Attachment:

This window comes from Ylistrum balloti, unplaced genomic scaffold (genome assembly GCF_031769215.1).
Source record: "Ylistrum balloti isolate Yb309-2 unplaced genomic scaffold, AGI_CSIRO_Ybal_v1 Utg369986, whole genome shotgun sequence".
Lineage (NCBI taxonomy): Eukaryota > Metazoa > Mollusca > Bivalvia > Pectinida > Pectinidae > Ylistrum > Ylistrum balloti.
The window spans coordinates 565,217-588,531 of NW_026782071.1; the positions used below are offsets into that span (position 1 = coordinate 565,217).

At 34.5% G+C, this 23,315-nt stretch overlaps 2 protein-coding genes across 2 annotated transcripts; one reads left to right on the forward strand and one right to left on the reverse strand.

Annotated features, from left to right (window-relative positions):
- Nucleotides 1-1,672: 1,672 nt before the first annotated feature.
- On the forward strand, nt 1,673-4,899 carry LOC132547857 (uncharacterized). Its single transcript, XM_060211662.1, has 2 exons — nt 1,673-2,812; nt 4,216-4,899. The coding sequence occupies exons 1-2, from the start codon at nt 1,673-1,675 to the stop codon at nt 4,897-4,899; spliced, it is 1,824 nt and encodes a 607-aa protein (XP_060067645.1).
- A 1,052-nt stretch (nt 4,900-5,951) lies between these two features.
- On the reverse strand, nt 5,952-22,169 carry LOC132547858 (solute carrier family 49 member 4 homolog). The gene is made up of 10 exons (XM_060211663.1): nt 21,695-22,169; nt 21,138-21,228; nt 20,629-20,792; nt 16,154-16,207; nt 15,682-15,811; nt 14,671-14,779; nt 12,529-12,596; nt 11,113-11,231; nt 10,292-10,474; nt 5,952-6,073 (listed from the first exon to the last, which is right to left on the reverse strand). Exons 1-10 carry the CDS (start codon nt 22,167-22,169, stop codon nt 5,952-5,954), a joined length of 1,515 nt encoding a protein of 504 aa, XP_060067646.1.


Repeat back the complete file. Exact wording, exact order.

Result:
This window comes from Ylistrum balloti, unplaced genomic scaffold (genome assembly GCF_031769215.1).
Source record: "Ylistrum balloti isolate Yb309-2 unplaced genomic scaffold, AGI_CSIRO_Ybal_v1 Utg369986, whole genome shotgun sequence".
Lineage (NCBI taxonomy): Eukaryota > Metazoa > Mollusca > Bivalvia > Pectinida > Pectinidae > Ylistrum > Ylistrum balloti.
The window spans coordinates 565,217-588,531 of NW_026782071.1; the positions used below are offsets into that span (position 1 = coordinate 565,217).

At 34.5% G+C, this 23,315-nt stretch overlaps 2 protein-coding genes across 2 annotated transcripts; one reads left to right on the forward strand and one right to left on the reverse strand.

Annotated features, from left to right (window-relative positions):
- Nucleotides 1-1,672: 1,672 nt before the first annotated feature.
- On the forward strand, nt 1,673-4,899 carry LOC132547857 (uncharacterized). Its single transcript, XM_060211662.1, has 2 exons — nt 1,673-2,812; nt 4,216-4,899. The coding sequence occupies exons 1-2, from the start codon at nt 1,673-1,675 to the stop codon at nt 4,897-4,899; spliced, it is 1,824 nt and encodes a 607-aa protein (XP_060067645.1).
- A 1,052-nt stretch (nt 4,900-5,951) lies between these two features.
- On the reverse strand, nt 5,952-22,169 carry LOC132547858 (solute carrier family 49 member 4 homolog). The gene is made up of 10 exons (XM_060211663.1): nt 21,695-22,169; nt 21,138-21,228; nt 20,629-20,792; nt 16,154-16,207; nt 15,682-15,811; nt 14,671-14,779; nt 12,529-12,596; nt 11,113-11,231; nt 10,292-10,474; nt 5,952-6,073 (listed from the first exon to the last, which is right to left on the reverse strand). Exons 1-10 carry the CDS (start codon nt 22,167-22,169, stop codon nt 5,952-5,954), a joined length of 1,515 nt encoding a protein of 504 aa, XP_060067646.1.